Information found on freight cars:
1. Road name and herald
2. Reporting marks - Unique initials are assigned to railroads and private owners. Those initials ending in an "X" are non-railroad-owned cars.
3. Car number
4. Capacity - The car's designed capacity in pounds. This isn't required on cars built after 1985.
5. Load limit - The maximum weight for the load the railcar is carrying.
6. Light weight - The car's weight when empty. Cars are reweighed after repairs have been made and the new light weight is stenciled, along with the date and the shop initials where the work was done.
7. Built date - The date the car was built. This appears in the consolidated stencil on newer cars.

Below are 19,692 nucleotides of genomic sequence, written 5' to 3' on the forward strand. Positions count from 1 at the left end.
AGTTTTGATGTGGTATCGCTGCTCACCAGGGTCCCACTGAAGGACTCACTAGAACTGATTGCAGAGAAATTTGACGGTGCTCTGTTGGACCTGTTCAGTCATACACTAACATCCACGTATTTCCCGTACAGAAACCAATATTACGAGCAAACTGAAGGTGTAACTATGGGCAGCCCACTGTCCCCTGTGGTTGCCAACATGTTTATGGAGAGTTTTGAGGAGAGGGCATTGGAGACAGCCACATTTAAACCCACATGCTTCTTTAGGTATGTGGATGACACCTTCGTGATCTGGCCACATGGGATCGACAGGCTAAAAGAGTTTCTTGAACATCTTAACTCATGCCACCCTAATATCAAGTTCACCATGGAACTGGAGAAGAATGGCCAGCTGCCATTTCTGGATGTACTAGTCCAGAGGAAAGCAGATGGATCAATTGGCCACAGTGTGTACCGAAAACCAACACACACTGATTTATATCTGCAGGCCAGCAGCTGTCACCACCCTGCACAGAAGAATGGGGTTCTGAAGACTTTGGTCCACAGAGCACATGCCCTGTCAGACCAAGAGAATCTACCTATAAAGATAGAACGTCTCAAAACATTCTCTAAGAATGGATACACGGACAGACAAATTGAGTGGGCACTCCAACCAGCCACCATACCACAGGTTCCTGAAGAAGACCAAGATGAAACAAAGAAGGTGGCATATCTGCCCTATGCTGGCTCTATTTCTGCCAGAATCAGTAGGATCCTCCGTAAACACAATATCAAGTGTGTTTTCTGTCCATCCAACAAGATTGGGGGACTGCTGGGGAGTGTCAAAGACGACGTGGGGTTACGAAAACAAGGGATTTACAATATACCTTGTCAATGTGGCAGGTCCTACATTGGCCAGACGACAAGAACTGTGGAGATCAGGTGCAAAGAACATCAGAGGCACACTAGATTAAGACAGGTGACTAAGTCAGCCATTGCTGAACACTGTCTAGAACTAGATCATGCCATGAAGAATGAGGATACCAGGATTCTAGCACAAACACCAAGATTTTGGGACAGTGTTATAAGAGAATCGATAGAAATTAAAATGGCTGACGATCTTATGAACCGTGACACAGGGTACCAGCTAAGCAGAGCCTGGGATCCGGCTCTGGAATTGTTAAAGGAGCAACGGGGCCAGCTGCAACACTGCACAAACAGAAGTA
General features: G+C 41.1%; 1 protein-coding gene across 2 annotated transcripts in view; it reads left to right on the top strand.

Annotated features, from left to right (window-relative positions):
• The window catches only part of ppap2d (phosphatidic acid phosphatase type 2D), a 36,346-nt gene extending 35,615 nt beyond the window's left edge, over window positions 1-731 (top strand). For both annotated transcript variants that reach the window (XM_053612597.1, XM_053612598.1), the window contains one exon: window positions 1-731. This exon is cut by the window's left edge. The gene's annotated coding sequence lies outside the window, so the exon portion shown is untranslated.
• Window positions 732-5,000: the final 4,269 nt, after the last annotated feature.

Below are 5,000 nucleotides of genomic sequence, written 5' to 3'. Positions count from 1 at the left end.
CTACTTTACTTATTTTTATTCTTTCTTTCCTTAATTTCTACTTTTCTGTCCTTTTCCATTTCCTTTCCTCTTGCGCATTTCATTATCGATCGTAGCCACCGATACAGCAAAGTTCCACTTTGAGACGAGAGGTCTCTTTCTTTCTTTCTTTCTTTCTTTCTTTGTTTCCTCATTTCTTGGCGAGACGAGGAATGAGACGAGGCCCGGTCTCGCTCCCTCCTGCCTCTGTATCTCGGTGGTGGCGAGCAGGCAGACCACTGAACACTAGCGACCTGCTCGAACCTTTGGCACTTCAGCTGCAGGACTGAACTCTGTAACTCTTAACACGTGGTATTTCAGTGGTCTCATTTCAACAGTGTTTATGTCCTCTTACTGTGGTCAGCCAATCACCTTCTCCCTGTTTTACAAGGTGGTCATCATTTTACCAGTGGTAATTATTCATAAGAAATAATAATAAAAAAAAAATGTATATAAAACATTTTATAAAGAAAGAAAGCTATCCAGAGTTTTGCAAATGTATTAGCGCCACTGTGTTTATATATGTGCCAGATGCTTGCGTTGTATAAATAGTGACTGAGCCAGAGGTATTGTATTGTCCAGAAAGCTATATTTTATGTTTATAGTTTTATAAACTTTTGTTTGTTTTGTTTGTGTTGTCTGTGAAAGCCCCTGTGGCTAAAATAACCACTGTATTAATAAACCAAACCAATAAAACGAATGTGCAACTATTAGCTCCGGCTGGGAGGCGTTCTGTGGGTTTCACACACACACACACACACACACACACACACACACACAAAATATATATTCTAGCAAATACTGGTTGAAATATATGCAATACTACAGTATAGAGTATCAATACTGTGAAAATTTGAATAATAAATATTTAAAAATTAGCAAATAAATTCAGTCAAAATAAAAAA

8. Dimensions - Lists the interior and exterior measurements of the car (cubic feet for boxcars and hoppers, gallons for tank cars and ice capacity for bunker reefers).
9. Consolidated stencils - These stencils were introduced in 1974. It is basically a shop log used to record dates and initials when routine brake and lubrication maintenace was performed. Cars may have one, two or even three of these.
10. ACI (Automatic Car Identification) plate - This colored panel is read by trackside scanners to read car information. The ACI system began in 1967 and all cars in interchange service were required to have plates by 1970. This requirement was dropped in 1977 due to problems (mainly grime).
11. Wheel inspection dot - In March of 1978, certain U-1 wheels were found to be defective. All cars with 33" wheels and weighing 70-ton or less capacity had to be inspected. If a car did not have U-1 wheels then it received a yellow dot. If a car did have U-1 wheels then it got a white dot and the wheels had to be replaced by December 1978.